Mad World

: Hong Kong’s social ills, packed into 100 minutes

The first feature film by director Wong Chun, Mad World tells the story of Tung, a finance industry professional whose struggle with bipolar disorder lands him in a psychiatric ward. Upon release, Tung moves in with his absentee father, an impoverished truck driver. Sharing one of Hong Kong’s tiny, often dangerous, sub-divided apartments—as featured on the film’s promotional posters—the two must look after one another as Tung comes to terms with the the impact of his illness on his career and marriage, as well as his role in the death of his mother, who was also mentally ill.

In its initial review of the film, the South China Morning Post described Mad World as a “bid to shed light on every conceivable challenge of Hong Kong urban living in the film’s 100-minute runtime,” from poverty to housing and the stresses faced by those in the finance industry. Hong Kong’s sub-divided flats house many impoverished and marginalized people, including many with mental illness, and the cramped spaces only serve to compound their illness. Meanwhile, mental health patients in Hong Kong remain stigmatized and underserved. Wait times to visit a psychiatrist in a public hospital can last up to three years. The Economist Intelligence Unit scored Hong Kong behind Singapore, Japan, South Korea, and Taiwan—its closest peers in Asia—in its Asia-Pacific Mental Health Integration Index (pdf) last year.

In order to depict the subject matter realistically, Wong and Chan conducted interviews with mental illness patients and their families prior to shooting. “My ultimate hope is that by showing mental illness in this way through the film, that it can help pull us all a little closer to the understanding of mental illness,” Wong said in an interview. Domestic audiences have responded positively to Mad World—the film grossed HK$16.8 million (US$2.1 million) during its first two months in theaters, compared with its budget of HK$2 million (US$256,000)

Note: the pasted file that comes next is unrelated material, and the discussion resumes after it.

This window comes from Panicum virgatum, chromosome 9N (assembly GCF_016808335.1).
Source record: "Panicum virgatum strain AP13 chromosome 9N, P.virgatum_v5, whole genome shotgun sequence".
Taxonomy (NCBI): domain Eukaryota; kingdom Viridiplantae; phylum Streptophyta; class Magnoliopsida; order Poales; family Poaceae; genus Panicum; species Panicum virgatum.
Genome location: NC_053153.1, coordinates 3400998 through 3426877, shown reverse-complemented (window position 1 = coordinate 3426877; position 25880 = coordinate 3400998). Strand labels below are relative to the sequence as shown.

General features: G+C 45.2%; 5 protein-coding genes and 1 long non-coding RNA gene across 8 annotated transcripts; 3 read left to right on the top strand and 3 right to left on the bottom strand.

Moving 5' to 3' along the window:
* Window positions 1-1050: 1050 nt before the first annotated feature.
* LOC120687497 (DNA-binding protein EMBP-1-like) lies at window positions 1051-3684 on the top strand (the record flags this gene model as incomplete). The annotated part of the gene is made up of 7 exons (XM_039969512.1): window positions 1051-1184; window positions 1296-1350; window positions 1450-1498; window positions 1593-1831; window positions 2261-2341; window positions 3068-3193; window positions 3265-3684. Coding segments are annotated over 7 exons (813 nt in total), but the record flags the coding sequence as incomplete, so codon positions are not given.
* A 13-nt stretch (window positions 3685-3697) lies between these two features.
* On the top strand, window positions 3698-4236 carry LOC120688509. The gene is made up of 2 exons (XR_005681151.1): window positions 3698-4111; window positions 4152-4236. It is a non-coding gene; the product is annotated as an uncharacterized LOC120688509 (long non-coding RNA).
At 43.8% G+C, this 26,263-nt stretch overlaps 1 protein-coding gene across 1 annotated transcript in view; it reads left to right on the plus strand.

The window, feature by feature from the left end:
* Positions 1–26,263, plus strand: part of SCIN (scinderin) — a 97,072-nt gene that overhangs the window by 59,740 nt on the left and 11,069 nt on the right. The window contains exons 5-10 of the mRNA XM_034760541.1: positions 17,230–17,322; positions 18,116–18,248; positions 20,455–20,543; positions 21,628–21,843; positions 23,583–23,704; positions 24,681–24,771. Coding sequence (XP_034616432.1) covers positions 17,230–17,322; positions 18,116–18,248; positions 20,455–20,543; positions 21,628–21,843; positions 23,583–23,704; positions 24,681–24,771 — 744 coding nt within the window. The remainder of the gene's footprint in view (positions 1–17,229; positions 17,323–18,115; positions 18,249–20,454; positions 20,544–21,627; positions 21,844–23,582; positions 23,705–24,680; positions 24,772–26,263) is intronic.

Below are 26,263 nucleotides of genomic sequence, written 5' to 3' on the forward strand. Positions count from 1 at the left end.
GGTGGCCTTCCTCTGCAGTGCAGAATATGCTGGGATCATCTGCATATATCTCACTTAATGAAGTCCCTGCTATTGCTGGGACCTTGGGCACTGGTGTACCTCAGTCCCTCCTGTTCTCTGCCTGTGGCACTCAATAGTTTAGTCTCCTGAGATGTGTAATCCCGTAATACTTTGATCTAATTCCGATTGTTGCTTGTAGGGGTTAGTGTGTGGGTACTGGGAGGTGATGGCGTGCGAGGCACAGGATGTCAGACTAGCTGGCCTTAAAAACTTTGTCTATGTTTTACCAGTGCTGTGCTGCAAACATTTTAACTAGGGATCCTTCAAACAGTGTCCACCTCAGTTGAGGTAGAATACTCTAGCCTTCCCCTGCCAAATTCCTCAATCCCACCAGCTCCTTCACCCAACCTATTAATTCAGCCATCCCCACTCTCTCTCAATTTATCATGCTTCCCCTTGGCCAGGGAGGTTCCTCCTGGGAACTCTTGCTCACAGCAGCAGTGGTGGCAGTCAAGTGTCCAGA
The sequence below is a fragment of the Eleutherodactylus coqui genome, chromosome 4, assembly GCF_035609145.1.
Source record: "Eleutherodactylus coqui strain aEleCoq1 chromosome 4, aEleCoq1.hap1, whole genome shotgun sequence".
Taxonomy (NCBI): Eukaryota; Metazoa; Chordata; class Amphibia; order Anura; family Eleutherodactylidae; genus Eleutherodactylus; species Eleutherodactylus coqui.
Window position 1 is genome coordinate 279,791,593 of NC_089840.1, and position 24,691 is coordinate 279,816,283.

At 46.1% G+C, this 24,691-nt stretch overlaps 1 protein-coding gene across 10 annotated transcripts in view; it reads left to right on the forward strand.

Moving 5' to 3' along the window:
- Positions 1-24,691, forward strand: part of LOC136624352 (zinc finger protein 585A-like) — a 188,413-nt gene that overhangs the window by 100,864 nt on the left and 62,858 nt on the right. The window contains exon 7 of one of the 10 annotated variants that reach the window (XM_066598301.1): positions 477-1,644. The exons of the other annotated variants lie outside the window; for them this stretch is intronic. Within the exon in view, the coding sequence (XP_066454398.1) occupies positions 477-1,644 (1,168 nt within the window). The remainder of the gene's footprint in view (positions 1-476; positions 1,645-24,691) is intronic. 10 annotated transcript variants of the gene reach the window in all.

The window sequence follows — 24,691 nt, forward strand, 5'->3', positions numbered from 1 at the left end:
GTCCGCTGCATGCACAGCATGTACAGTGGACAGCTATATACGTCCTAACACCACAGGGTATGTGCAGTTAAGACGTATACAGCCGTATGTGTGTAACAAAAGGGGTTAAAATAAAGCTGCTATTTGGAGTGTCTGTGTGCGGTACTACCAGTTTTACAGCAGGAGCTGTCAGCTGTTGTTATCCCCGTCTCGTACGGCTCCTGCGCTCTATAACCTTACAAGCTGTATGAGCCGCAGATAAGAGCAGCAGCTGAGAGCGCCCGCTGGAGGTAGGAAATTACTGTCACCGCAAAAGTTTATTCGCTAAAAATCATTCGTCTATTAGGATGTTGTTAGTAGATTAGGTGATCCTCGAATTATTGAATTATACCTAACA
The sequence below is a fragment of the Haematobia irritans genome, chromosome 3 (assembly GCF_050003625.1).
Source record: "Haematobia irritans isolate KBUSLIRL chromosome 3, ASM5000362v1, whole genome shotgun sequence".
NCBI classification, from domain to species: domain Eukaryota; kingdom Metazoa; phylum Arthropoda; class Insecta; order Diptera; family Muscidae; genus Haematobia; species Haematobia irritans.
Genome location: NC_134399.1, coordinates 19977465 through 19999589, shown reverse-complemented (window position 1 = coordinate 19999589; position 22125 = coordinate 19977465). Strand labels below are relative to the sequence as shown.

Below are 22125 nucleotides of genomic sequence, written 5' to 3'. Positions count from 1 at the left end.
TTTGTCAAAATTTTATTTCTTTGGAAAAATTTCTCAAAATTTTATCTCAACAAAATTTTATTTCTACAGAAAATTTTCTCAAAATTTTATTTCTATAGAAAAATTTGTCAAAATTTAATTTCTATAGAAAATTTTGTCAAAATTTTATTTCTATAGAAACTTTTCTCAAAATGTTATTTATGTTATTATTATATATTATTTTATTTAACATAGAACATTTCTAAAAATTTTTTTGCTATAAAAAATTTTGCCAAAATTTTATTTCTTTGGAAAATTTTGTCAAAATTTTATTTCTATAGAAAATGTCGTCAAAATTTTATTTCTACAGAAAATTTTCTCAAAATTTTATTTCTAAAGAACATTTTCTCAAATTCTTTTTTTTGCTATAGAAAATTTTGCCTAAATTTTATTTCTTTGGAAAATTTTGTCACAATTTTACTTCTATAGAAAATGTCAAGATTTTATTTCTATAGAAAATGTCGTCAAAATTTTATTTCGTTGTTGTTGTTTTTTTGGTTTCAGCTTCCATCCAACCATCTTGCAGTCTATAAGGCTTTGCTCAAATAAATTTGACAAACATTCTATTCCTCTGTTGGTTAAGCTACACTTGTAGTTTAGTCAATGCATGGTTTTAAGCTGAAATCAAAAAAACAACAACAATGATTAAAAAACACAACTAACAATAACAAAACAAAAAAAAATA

Wolf Warrior 2

: China’s propaganda smash

While Taiwan and Hong Kong’s submissions are quiet independent films, Wolf Warrior 2 is an action blockbuster that projects Beijing’s idealized vision of China on the world stage, as well as the growing nationalist sentiment among its citizens.

The film tells the story of Leng Feng, a Rambo-esque former member of the Chinese Special Forces who leaves China for an unnamed African country after being discharged from the army. There, he winds up fighting to save overseas Chinese workers and locals stuck in a civil war. There’s also a subplot involving a fictitious disease known as “Lamanla,” and a romance between Leng and Rachel Smith, a dual US-Chinese citizen who worked with a team of Chinese doctors to develop the vaccine for the disease.

Of course, what appears as a generic action film on the surface is really a subversion of the white savior Hollywood trope, with Chinese characteristics. Its theatrical release came days before China opened its first-ever overseas military base in Djibouti, which also coincided with the 90th anniversary of the formation of the People’s Liberation Army.

The film’s overt politics will likely prevent it from receiving the nomination, but reviews suggest that there’s value in considering what a Hollywood-style action film would look like when the geopolitical context is flipped. Noel Murray of the Los Angeles Times writes, “There’s something bracing about its patriotic fervor, which asserts that the Chinese will act in the best interests of the world’s downtrodden, while the rest of the world just exploits them. It’s instructive to recognize the presumptions we’re used to finding in American blockbusters, but with the heroes and villains reversed.”

Chinese moviegoers have flocked to Wolf Warrior 2. The film has raked in 5.6 billion yuan ($824 million) to date at China’s box office (link in Chinese), making it the highest-grossing film ever in the country. Explosions and car chases certainly help draw viewers, but there is also a palpable sense of increasing nationalism (paywall) among Chinese citizens themselves. In Africa and elsewhere, China has asserted itself more aggressively, at times championing itself as a bastion of globalization particularly at a time when America’s leadership role is in question. Meanwhile, many Chinese individuals, whether online or in real life, are standing up for China’s interests in the face of criticism from abroad. After years of watching white men save the world, Wolf Warrior 2 gives Chinese audiences a hero of its own.

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